In 2012, President Obama signed into law new legislation that is commonly referred to as the Moving Ahead for Progress in the 21st Century Act (MAP-21). In addition to providing funding, this legislation established a performance-based Federal highway program (NHPP) which introduced asset management as “...a strategic and systematic process of operating, maintaining, and improving physical assets, with a focus on engineering and economic analysis based upon quality information, to identify a structured sequence of maintenance, preservation, repair, rehabilitation, and replacement actions that will achieve and sustain a desired state of good repair over the lifecycle of the assets at a minimum practicable cost.”
What is the Objective of Transportation Asset Management?
ODOT sees Transportation Asset Management as a way of managing an increasing highway system at a time when funding is decreasing. ODOT’s TAM program offers a process that depends on quality information and disciplined analysis, This process establishes a basis for optimizing expenditure tradeoffs that impact the ability to sustain or improve the conditions of the system at a minimum cost.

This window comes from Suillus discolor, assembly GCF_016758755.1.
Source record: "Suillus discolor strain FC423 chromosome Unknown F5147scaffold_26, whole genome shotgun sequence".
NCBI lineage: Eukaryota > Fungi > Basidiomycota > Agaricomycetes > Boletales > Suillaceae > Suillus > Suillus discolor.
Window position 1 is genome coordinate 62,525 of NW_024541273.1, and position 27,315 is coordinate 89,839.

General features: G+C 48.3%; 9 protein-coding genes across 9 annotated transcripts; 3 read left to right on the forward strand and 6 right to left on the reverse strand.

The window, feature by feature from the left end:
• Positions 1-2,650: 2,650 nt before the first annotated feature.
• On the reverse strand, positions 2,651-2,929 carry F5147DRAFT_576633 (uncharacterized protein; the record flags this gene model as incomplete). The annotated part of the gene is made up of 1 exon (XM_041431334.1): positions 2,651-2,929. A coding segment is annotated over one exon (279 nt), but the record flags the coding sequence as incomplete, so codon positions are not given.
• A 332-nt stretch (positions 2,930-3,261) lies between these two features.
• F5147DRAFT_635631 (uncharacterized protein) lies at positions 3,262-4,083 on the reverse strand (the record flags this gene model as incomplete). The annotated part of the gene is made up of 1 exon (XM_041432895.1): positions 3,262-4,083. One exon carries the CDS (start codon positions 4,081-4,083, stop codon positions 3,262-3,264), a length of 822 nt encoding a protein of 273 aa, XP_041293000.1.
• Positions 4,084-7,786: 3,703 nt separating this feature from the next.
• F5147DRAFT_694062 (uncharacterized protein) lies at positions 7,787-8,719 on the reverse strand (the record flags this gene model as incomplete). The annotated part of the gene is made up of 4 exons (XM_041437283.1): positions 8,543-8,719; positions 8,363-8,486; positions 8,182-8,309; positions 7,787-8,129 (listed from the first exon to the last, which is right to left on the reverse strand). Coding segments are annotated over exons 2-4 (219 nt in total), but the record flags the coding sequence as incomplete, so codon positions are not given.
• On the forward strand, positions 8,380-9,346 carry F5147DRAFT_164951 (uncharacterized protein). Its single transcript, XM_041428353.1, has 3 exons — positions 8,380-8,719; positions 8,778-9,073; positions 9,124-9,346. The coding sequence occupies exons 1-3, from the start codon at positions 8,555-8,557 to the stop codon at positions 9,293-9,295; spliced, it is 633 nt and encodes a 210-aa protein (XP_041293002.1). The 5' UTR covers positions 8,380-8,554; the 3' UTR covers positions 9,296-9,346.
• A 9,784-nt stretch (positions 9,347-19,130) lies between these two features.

As the TAM process improves the optimization of balancing construction, maintenance, and operations activities the agency is allowed to answer questions such as:
What is the current state of the system assets?
What are the required levels of service and performance delivery?
Which assets are critical to sustained performance?
What are the best investment strategies for addressing operation, maintenance, replacement, and improvement needs?
What is the best long-term funding strategy?
What are our risks and how do we manage these risks?